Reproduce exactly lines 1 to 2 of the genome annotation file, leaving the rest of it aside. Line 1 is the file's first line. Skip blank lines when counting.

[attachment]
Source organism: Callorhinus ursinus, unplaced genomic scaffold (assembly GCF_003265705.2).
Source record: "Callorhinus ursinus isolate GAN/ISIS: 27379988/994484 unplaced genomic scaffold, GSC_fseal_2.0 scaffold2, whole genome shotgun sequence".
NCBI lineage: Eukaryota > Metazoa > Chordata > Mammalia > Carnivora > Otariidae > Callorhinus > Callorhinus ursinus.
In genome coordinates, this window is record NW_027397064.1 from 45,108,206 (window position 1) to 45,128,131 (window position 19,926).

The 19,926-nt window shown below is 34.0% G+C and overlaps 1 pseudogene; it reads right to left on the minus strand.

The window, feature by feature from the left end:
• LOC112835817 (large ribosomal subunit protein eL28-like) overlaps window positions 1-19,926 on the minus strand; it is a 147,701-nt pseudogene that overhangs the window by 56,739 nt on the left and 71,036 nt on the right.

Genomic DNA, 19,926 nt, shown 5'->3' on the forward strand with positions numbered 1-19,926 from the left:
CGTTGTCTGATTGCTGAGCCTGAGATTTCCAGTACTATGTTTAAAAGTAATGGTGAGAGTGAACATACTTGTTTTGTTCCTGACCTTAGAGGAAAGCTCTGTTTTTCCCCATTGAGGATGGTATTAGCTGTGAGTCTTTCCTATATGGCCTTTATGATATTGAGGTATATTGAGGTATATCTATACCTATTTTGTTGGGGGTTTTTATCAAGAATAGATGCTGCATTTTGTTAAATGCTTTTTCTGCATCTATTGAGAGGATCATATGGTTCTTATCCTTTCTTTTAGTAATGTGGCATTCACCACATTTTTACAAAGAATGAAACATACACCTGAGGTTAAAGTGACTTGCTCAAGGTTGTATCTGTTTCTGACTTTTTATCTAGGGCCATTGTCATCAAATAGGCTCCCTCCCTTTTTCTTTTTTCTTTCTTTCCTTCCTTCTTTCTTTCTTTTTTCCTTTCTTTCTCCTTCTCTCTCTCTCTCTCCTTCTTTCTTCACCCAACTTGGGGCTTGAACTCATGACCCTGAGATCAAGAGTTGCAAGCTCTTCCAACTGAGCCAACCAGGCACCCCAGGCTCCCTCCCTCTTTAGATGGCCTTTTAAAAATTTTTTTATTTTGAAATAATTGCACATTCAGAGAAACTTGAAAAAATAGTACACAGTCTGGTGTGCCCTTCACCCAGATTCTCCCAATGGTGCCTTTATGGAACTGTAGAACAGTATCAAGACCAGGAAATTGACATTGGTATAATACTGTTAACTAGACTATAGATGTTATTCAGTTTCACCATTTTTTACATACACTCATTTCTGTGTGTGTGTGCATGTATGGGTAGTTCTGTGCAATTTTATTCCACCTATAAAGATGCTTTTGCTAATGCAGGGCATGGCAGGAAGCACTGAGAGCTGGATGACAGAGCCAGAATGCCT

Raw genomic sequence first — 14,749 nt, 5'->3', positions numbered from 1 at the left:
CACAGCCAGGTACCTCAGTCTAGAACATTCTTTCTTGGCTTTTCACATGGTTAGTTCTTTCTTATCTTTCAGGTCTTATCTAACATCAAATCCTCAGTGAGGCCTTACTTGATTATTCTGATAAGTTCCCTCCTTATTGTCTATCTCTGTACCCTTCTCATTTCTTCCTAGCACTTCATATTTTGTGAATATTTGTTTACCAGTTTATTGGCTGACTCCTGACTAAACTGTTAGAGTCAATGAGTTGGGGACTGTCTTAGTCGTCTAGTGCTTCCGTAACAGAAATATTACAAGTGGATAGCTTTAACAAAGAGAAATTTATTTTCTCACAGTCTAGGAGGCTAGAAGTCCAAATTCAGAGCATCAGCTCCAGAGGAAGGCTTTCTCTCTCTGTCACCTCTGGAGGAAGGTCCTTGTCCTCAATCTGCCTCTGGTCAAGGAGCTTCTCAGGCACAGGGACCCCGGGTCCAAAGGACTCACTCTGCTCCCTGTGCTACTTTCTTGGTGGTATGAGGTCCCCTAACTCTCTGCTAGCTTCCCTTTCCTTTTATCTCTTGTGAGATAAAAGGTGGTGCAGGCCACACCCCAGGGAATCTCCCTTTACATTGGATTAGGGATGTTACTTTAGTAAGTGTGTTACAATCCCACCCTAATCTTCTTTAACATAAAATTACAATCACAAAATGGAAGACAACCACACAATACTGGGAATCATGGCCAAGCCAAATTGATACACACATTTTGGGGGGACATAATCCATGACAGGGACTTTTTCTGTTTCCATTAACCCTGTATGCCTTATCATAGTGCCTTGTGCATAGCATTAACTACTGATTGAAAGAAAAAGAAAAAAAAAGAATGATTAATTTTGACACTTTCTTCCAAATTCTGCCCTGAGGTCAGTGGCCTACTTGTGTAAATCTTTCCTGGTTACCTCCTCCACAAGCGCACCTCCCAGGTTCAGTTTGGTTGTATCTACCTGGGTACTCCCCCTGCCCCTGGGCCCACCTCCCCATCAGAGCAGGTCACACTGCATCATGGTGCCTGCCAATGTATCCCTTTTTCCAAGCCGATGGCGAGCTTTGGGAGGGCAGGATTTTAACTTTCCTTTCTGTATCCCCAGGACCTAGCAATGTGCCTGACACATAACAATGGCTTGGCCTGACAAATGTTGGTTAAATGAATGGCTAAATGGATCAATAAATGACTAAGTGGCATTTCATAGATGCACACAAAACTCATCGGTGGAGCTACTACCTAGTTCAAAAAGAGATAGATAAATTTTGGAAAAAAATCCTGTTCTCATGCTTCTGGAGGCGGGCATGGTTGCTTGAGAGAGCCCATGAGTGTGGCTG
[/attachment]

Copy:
Source organism: Callorhinus ursinus, unplaced genomic scaffold (assembly GCF_003265705.2).
Source record: "Callorhinus ursinus isolate GAN/ISIS: 27379988/994484 unplaced genomic scaffold, GSC_fseal_2.0 scaffold2, whole genome shotgun sequence".